4. Sanchez from Duboce to Market. Folsom throughout most of the 20s and name streets. These are the prototypes. Edgewood too, especially when it blooms. Any other streets that others would like to suggest? Plus, encourage neighbors to keep their trees in their yards and to not let neighbors say you have to do some radical pruning because it is hanging over a fence onto someone else’s property!

    Landmarking all trees that are of a certain age and size should be commonplace and should not be so hard to do bureaucratically with all that form filing in, gathering support of neighbors and having to prove it from some tree expert. Large, major trees that appear to be old should be allowed to be preserved. We are not talking about Eucalyptus here. I have rarely seen a Eucalyptus outside of those on Mt. Sutro or the ones in Glen Park Canyon (Silver Tree Day Camp). I don’t think Eucalyptus were planted anywhere other than public open space where they were desired to be a wind break. Think that Joyce Kilmer poem which all baby boomers should know…”I think that I shall never see a poem as lovely as a tree….” I doubt they teach that anymore in Elementary school.

  5. i’ll plant and maintain trees in front of my home when i don’t need to worry about utility wires. allowing edibles would also help.

    the city needs to realize that the lack of trees is the result of a lot of bad policy decisions – from poor tree choices in the past the both block out light and fall/break in our winds to parking policy that has looked blindly past blocked sidewalks and paveovers. add to that impermeable sidewalks, restrictions on fruit trees, refusal to underwire, the sidewalk police with their spray dots, no gray water programs, and failure to designate which squares are right of way and what can be planted and you get a barren city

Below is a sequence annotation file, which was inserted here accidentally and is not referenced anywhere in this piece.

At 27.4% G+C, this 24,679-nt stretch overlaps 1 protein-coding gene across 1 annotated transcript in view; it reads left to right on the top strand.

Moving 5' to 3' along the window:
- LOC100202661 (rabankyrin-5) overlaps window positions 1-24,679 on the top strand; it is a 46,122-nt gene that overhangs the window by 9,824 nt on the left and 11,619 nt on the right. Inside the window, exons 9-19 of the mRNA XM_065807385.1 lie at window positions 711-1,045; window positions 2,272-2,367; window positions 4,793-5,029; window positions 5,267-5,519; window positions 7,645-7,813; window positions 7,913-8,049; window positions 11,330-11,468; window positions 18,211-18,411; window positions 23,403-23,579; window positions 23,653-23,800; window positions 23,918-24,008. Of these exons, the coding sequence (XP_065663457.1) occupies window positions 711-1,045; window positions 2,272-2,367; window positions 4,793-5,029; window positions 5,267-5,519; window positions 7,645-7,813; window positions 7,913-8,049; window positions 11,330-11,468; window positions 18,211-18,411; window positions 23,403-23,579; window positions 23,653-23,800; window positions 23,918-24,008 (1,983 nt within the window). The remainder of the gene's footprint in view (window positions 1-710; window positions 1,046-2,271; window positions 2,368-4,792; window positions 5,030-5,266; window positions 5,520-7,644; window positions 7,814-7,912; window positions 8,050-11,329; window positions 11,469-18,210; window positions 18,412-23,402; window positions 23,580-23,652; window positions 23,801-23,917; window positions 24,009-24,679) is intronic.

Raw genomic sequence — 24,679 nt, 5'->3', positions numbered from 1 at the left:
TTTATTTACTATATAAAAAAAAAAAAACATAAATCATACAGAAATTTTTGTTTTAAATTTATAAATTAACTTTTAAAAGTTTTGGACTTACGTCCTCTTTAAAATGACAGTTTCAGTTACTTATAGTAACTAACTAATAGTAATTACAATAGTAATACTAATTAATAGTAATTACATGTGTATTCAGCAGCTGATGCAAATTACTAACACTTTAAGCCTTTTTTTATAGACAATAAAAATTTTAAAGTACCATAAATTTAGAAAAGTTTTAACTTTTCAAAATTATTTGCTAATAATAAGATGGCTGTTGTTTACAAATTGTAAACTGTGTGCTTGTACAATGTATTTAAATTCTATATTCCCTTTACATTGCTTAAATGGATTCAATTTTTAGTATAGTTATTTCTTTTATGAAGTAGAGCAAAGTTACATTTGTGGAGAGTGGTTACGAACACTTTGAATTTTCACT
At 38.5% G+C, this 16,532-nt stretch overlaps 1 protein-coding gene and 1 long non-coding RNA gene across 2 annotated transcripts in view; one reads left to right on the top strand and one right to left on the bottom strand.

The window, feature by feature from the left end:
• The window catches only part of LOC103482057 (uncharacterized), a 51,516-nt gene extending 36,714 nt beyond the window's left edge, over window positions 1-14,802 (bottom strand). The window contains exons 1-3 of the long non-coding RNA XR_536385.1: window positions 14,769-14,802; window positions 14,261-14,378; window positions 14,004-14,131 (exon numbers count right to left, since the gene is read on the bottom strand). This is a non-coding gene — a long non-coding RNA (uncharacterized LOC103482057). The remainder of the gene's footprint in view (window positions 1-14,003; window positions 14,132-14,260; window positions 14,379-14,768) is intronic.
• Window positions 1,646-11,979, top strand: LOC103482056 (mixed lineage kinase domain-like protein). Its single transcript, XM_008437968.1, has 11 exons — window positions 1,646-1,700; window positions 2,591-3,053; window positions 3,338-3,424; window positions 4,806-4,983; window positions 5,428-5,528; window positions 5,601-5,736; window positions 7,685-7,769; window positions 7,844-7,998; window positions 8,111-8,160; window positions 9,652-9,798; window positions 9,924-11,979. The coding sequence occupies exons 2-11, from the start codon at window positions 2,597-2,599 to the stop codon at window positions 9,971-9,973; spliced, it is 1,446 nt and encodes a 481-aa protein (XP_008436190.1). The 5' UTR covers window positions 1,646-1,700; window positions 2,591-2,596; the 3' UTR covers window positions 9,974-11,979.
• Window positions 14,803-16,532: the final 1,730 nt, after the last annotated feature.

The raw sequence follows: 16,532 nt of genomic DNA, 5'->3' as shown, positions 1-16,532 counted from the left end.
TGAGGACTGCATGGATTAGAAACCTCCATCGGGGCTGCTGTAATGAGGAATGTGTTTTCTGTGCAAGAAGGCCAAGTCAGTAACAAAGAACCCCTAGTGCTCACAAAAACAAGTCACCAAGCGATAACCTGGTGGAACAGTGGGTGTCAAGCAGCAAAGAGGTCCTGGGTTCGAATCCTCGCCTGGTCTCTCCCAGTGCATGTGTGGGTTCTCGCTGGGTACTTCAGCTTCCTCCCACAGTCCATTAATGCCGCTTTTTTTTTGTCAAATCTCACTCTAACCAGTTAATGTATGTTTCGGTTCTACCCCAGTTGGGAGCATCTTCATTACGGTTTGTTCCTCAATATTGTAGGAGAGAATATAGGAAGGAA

6. Street trees are just the plant kingdom version of rent control.

    Exhibit A: San Francisco has incredibly narrow sidewalks and relatively low and densely packed buildings. Where are major trees supposed to go that won’t significantly impair the pedestrian right of way (sidewalk) on the ground and block light to street-facing windows of our low and densely packed buildings?

    Exhibit B: It’s nearly impossible to remove or replace a street tree or “significant tree” on your own property. Even crap trees like ficus that the city doesn’t want to see planted. Even dead trees. Even trees whose roots annually destroy sewer lines and sidewalks.

    Trees are great and we should have more of them. But we’ll need to expand the sidewalks and eliminate parking lanes for that to make any sense.

    1. There are plenty of avenues in the Richmond and Sunset where the sidewalks are wide, and/or space could be taken from overly-broad streets (without, it should be noted, sacrifycing parking – many avenues are just ridiculously broad for their service level). The fact is, if you can have successful tree cover on the narrows streets of Beacon Hill in Boston (you can, I know, was just there last weekend), you can have tree cover here.

      1. I agree Jeff, here in the Portola and Excelsior the streets are needlessly wide while the sidewalks are narrow and pushed up against the fronts of houses. The city could narrow these streets and add wider sidewalks with tree basins and traffic nor parking would be affected.

      2. While I agree, the problem with a lot of the Sunset area (where I live) is that it was originally dunes. However, that doesn’t mean some native species can’t be planted to spruce up the area…and they don’t even have to have a huge canopy. 8 or 10 feet or just add some decent landscaping like I did (I rent, not own)…to tolerate the wind, fog and salt. What is happening, though, is the city continues to allow homeowners to pave over their entire front yards (mostly to create additional parking) which discourages water run off absorption and makes the area look like a cement jungle of crap. Nothing like gray on gray when the fog has rolled in.